- The movie’s final epic battle involves several gigantic armour-plated rhinoceroses that are summoned by a horn and used to charge at people. One of these creatures is stopped by a woman who steps in front of it, and it licks her face affectionately.
- After a man drinks a potion, his veins and skin turn purple, glow and pulsate. The man lies down on the ground, and his body is completely covered in red dirt as if he’s in a grave. After some time the man bursts out of his grave gasping for air.
In addition to the violent scenes and scary visual images mentioned above, Black Panther has some scenes that could scare or disturb children in this age group. For example, after drinking a potion a man has a flashback. We see him as a boy sitting on the ground crying while holding his dead father in his arms.
The scenes mentioned above are likely to scare children in this age group.
Younger children in this age group might also be scared by some of the scenes mentioned above.
Black Panther has some sexual references. For example:
- There are some remarks with sexual connotations about a man shooting his gun prematurely and the bullets not penetrating.
- Characters talk about a man who went to America and had an affair with an American woman, who then had a child. The man was killed and the child was abandoned by the rest of his family.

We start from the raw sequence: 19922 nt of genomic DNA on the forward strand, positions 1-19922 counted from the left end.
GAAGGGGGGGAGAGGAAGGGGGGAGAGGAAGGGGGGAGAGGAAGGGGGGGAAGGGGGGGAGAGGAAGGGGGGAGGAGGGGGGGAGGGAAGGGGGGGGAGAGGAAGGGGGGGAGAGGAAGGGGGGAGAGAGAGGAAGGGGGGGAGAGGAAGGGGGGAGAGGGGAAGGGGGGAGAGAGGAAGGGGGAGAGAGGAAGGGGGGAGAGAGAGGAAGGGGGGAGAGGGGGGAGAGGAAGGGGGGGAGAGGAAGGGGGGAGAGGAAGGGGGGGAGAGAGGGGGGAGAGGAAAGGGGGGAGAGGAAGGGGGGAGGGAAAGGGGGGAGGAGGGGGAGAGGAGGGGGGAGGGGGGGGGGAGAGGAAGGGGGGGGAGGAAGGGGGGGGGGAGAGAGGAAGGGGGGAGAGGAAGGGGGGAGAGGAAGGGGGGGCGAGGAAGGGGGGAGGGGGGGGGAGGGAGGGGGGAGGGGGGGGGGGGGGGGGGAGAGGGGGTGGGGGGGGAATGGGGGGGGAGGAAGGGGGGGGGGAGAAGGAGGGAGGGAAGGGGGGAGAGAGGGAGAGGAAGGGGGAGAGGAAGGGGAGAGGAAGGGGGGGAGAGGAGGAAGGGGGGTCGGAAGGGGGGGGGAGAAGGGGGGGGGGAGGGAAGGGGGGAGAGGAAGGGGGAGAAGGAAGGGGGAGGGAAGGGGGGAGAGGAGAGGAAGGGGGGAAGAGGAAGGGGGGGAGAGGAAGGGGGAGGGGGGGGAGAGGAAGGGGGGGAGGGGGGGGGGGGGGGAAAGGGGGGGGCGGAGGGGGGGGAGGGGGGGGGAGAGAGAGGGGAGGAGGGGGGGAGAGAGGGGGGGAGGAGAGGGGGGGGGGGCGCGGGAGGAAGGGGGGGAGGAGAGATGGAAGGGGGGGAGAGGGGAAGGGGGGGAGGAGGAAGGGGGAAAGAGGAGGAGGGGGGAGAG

Alcohol, drugs and other substances
Black Panther shows some use of substances. For example:
- A woman drinks drugged coffee that leaves her unconscious.
- Two men drink a potion that gives them supernatural powers.
- People drink in a casino bar.
Nudity and sexual activity
Black Panther shows some nudity and sexual activity. For example, after committing a violent crime, two people become sexually excited as they escape in the back of an ambulance. They kiss each other passionately as the scene ends.
Smart phones and luxury car brands are displayed and used in Black Panther.
Black Panther has some coarse language, name-calling and crude behaviour.
Ideas to discuss with your children
Black Panther is the latest movie featuring Marvel characters and the first to feature this black superhero. It’s aimed at older teenagers, adults and fans of Marvel movies. The movie’s actors, soundtrack, score, and scenery combine to make it entertaining and the storyline has real substance. There are several strong characters, including the female leads.
Black Panther isn’t recommended for children under 13 years, and we recommend parental guidance for children aged 13-15 years. That’s because the intense and brutal violence is shown in a way that’s likely to make the violent scenes seem more real to younger viewers.
These are the main messages from this movie:
- World inequality and disadvantage must be addressed. We are all one people so we should look after each other.
- Wise people build bridges, and foolish people build barriers.
Values in this movie that you could reinforce with your children include selflessness. You could also talk about how a nation’s wealth and resources could be distributed to help those who need support.